21.  The Constitutional Court joined the two applications and adopted its decision on 20 April 2016. It held that it could not examine the applicants’ complaint concerning the killing of their son because it did not have in its possession sufficient evidence to enable it to examine whether the substantive aspect of the complaint concerning the right to life had been breached. Thus, it held that it could only examine the procedural aspect of the complaints concerning the right to life of the applicants’ son. However, the Constitutional Court also considered that, as the criminal investigation was still pending, the complaint concerning the effectiveness of that criminal investigation was premature and it was therefore unable to examine its effectiveness. The Constitutional Court examined the length of the administrative proceedings from the standpoint of the obligation to carry out an effective investigation and found that those proceedings had not been concluded within a reasonable time and held that it was not compatible with the obligation to carry out prompt investigations. It found a breach of the procedural obligations inherent under Article 17 of the Constitution (right to life) and awarded the applicants 30,000 Turkish liras (TRY; approximately 9,400 euros (EUR)). It also awarded the applicants TRY 1,998 (approximately EUR 625) in respect of their costs and expenses.

22.  The parties have not provided the Court with information as to whether any steps were taken in relation to the Batman prosecutor’s letter of 5 June 2012 (see paragraph 16 above). Nevertheless, the Court notes from the Constitutional Court’s above-mentioned decision that the following steps were taken in response to the Batman prosecutor’s request: On 18 June 2012 a forensics laboratory informed the investigating prosecutor that the bullet had entered Ferhat’s head on a horizontal trajectory but that only the Forensic Medicine Institute could establish whether the bullet had become deformed as it went through the body. The prosecutor was also informed that after it has reached and exceeded its effective range a Kalashnikov type bullet could continue its travel at high velocity and could still be potentially lethal.

23.  The prosecutor was further informed on 18 June 2012 that, according to the information obtained from two of the relatives, Ferhat had fallen to the ground immediately after he had turned his face in the direction of the coach station.

24.  On 23 October 2012 the Batman Magistrates’ Court granted permission for the police to examine S.A.’s mobile telephone records on the date of the killing of the applicants’ son. The police subsequently established that S.A. had made eleven calls from his mobile telephone that day and that the last of those calls had been made at 6.09 p.m. and at a location some two kilometres away from the place where the twenty-two spent bullet cases had been found. The police officers considered, however, that it was still possible for S.A. to have been at that location by 9 p.m. that day.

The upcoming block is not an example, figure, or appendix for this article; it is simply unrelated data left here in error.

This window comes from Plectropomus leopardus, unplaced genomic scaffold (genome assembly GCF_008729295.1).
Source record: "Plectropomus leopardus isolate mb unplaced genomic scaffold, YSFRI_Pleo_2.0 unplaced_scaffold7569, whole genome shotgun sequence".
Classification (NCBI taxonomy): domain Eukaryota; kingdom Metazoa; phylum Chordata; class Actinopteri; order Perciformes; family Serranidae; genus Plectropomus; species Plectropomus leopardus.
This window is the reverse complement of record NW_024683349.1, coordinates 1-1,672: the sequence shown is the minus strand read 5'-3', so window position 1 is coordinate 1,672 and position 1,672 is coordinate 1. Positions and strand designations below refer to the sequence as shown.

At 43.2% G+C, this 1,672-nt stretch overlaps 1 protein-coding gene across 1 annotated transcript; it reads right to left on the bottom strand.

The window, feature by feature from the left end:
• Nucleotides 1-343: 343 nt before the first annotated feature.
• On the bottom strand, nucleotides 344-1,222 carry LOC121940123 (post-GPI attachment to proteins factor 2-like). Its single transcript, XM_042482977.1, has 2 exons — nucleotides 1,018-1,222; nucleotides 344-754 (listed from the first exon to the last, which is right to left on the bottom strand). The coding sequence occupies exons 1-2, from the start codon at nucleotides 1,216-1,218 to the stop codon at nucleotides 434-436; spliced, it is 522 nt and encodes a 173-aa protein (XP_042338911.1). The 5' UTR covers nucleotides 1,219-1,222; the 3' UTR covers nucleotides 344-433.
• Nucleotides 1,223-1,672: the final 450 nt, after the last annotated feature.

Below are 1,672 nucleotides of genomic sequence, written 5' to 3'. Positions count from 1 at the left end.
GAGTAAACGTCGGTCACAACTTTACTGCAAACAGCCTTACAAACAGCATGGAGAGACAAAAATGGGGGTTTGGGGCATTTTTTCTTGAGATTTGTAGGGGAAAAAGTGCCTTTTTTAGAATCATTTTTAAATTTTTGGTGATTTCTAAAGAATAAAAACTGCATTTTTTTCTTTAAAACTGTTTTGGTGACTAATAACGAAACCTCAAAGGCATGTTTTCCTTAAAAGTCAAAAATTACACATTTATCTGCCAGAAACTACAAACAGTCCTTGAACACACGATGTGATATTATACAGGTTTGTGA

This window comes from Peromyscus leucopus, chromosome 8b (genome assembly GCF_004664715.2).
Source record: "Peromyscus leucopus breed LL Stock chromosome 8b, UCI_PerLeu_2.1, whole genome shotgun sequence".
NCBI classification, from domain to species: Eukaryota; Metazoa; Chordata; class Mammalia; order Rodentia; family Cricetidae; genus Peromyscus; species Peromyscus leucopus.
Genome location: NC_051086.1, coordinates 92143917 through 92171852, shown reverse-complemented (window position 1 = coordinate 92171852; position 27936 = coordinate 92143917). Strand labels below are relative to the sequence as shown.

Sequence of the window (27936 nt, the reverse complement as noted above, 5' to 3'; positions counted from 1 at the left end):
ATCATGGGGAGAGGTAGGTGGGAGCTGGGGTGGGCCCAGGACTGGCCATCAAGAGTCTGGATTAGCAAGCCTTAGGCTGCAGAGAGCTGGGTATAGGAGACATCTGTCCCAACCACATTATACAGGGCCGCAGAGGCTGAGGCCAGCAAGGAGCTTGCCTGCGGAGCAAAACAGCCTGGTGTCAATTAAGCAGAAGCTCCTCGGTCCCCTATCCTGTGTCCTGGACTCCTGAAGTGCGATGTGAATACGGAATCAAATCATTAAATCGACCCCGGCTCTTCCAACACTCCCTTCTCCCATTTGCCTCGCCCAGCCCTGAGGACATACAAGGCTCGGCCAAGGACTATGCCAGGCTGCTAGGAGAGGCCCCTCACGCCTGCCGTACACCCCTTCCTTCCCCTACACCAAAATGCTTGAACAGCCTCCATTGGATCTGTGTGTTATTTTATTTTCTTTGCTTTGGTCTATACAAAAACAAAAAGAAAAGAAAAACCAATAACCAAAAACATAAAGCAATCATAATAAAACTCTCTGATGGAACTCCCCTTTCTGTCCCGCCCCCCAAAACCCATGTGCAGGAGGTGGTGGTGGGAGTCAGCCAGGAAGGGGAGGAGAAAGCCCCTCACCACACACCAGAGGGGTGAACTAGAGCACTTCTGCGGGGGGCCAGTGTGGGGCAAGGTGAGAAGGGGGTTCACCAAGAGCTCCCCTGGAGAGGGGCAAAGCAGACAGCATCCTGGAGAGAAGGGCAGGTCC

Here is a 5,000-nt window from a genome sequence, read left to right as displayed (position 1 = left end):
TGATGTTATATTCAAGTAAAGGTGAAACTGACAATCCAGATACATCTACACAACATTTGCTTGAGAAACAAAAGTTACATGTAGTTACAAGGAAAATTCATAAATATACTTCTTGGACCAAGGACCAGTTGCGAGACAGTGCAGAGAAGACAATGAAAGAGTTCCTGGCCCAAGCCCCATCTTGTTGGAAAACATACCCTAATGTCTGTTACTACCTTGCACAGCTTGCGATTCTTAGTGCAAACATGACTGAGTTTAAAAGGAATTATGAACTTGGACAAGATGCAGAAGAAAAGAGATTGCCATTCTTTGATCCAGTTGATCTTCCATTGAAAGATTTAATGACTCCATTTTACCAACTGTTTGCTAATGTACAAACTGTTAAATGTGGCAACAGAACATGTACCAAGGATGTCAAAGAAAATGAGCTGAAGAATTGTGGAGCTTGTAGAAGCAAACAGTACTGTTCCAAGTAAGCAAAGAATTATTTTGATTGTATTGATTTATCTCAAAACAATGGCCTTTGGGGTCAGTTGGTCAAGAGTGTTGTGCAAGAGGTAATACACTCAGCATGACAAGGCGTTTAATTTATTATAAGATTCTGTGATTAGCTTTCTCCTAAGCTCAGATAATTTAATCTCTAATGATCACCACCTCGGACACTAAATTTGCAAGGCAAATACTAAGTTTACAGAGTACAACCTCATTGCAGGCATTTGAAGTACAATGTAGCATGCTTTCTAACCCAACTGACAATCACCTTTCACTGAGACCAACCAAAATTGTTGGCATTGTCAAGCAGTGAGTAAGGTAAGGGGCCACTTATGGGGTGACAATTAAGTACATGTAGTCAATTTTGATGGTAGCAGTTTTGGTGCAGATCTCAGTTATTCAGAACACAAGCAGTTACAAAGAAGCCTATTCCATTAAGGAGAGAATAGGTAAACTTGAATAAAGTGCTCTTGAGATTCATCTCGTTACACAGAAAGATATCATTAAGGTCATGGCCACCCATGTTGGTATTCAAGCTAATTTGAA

25.  Subsequently an arrest warrant was issued for S.A. but according to a document in the file, it had still not become possible to find S.A. as of 25 September 2014.

26.  At the time of the adoption of the Constitutional Court’s decision further steps were being taken in the investigation into the killing of the applicants’ son. For example, a Kalashnikov type rifle had been found in a car and it was established that the rifle had been used in the incident of opening fire on a car (see paragraph 14 above). Further steps were being taken to establish whether that rifle had also been used in the killing of the applicants’ son.

COMPLAINTS

27.  Relying on Article 2 of the Convention the applicants complained that the authorities of the respondent State had failed to take steps to prevent the killing of their son.

28.  Under Articles 2 and 13 of the Convention the applicants also complained that no effective investigation had been carried out into the killing of their son.

THE LAW

29.  The applicants complained that the killing of their son and the investigations conducted into his killing had been in breach of Article 2 of the Convention.

A.  The applicants’ victim status

30.  The Court deems it appropriate to deal at the outset with the fact that the Constitutional Court rendered a decision in connection with the subject matter of the present application. The Court notes that, after the exchange of the parties observations had been completed, on 8 March 2018 the Government sent to the Court a copy of the Constitutional Court’s above-mentioned decision. This was how the Court became aware that the applicants had applied to the Constitutional Court. The Court forwarded the Constitutional Court’s decision to the applicants who, in reply, submitted to the Court additional observations and argued that the subject matter of the application they had lodged with the Court was the effectiveness of the criminal investigation into the killing of their son. The subject matter of the application they had subsequently lodged with the Constitutional Court was the proceedings by which they had sought compensation for the killing of their son. Indeed, the Constitutional Court had rejected their complaints concerning the effectiveness of the criminal investigation on account of the fact that the investigation was still pending.